The Remedy to Loneliness

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It isn’t a secret that last year brought with it a glaring focus on how lonely we as adults might really be. Quarantine and necessary distance forced some of us to take an entirely new look at our lives, potentially feeding into the workforce’s newfound thirst for remote offices in order to cement existing relationships at home. From the commercialism of romantic tropes to the necessity of cohesiveness between work colleagues–focus on our relationships has often been a nuanced topic.

A recent SNL sketch, titled “Man Park,” struck a poignant chord for many viewers suffering from adult loneliness. That chord resounded so acutely that psychotherapist Avrum Weiss, Ph.D., wrote this piece for Psychology Today regarding the sketch. Weiss observes how men in particular struggle with feelings of loneliness, which consequently affect overall health and longevity.

But as previously mentioned, rising loneliness in adults isn’t a secret. What is more difficult to grasp is what can be done to remedy it. Psychotherapist Amy Morin, in her piece for Business Insider, writes about what we should not do if we wish to forge transcendent relationships. Foremost among these, Morin suggests that we not hide who we are. “It’s important to be OK enough with yourself that you can acknowledge the things you don’t necessarily like. Coming clean takes strength, but it’ll free you up to focus on becoming a better version of yourself.”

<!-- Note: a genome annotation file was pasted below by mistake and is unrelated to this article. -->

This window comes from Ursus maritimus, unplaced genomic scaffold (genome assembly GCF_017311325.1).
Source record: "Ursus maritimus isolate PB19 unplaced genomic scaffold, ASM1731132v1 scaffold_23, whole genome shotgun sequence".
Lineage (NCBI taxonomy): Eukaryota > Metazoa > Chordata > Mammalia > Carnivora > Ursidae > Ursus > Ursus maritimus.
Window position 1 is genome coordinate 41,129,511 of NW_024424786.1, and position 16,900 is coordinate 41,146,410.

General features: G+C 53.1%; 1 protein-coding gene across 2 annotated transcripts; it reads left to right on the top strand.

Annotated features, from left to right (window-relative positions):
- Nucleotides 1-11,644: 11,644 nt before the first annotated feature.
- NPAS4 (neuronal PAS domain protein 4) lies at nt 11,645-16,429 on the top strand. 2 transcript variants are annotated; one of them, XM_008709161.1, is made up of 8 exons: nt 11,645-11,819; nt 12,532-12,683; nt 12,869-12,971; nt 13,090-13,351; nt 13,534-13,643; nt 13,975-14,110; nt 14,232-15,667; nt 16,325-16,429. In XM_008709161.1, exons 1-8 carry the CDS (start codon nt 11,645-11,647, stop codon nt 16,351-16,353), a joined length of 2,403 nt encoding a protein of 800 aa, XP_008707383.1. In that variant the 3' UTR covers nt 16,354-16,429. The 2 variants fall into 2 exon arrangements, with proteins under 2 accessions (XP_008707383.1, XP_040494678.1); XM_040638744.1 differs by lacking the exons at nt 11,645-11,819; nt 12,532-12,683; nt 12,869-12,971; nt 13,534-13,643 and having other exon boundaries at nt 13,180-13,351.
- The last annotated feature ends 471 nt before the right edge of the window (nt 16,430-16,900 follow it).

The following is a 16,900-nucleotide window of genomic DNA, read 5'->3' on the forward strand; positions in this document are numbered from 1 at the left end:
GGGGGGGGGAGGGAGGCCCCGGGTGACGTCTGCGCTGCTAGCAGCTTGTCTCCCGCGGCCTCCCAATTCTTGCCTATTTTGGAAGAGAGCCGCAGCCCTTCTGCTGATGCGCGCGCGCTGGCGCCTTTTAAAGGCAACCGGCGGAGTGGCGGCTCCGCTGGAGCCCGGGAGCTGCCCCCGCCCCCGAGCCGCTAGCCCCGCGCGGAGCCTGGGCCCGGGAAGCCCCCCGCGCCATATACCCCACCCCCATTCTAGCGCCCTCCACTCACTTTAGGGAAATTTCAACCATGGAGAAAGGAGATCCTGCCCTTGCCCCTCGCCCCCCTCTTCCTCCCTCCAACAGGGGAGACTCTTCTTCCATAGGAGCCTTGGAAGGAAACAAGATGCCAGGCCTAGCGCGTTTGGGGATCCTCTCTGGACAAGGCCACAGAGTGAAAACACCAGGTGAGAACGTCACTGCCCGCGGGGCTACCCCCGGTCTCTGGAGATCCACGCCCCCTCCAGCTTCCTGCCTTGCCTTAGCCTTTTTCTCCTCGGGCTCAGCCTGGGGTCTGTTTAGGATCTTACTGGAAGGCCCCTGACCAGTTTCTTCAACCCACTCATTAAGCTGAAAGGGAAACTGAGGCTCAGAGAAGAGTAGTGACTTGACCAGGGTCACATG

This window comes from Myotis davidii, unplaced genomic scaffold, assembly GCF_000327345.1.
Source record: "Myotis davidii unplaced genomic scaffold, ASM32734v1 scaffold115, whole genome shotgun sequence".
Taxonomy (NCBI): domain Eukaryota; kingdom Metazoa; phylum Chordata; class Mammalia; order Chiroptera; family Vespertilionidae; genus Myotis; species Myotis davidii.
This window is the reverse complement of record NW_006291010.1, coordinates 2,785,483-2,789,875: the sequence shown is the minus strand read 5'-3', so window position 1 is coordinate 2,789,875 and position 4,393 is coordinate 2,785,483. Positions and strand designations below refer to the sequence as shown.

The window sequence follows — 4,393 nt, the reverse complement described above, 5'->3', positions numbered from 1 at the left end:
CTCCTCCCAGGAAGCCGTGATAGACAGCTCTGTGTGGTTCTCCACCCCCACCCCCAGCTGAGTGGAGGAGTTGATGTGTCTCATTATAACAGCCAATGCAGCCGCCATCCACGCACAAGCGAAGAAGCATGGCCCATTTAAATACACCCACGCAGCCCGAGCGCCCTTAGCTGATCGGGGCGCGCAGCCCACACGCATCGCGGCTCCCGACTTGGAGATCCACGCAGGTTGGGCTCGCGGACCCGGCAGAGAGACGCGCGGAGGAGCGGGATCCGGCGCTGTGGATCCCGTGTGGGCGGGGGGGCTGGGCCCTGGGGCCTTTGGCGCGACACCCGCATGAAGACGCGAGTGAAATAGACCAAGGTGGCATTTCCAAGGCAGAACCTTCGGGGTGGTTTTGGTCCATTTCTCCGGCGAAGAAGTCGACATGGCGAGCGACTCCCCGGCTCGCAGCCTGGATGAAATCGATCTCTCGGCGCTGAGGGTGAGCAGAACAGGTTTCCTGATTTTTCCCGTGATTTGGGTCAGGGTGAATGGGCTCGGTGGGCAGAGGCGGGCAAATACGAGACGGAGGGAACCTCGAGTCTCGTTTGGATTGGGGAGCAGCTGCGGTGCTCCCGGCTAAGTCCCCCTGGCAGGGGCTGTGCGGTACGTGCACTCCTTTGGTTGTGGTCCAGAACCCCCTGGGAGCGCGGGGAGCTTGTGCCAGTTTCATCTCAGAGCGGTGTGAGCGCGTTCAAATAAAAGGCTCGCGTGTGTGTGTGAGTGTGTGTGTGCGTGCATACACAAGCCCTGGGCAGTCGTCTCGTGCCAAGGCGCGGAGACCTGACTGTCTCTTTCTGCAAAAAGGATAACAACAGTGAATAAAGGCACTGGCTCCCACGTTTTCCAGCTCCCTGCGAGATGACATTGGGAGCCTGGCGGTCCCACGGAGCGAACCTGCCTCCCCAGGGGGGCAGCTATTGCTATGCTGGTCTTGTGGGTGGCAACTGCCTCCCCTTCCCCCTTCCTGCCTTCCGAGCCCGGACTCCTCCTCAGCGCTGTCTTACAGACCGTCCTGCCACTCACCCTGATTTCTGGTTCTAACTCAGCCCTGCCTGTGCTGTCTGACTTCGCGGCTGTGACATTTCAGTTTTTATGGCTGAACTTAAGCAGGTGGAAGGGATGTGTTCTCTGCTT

In her TED Talk, Mental Health Researcher Olivia Remes, expands upon the ubiquitous advice to “just go out there and meet people,” noting that this isn’t as easy to do as it sounds. Remes advocates for making the most of our current routines. Do we go to the gym regularly? Visit the same grocery store or coffee shop weekly? Then start conversations with familiar faces in these environments!

Remes quotes, “If mice see that something doesn’t work out, they try something else. But humans will go back to doing the same thing they’ve always done and repeat their mistakes.” So today, let’s try something new! Ask a familiar face about their day. Spark a connection and be the invigorating rainbow in a dreary sea of gray.

“The best thing to hold onto in life is each other.”
— Audrey Hepburn

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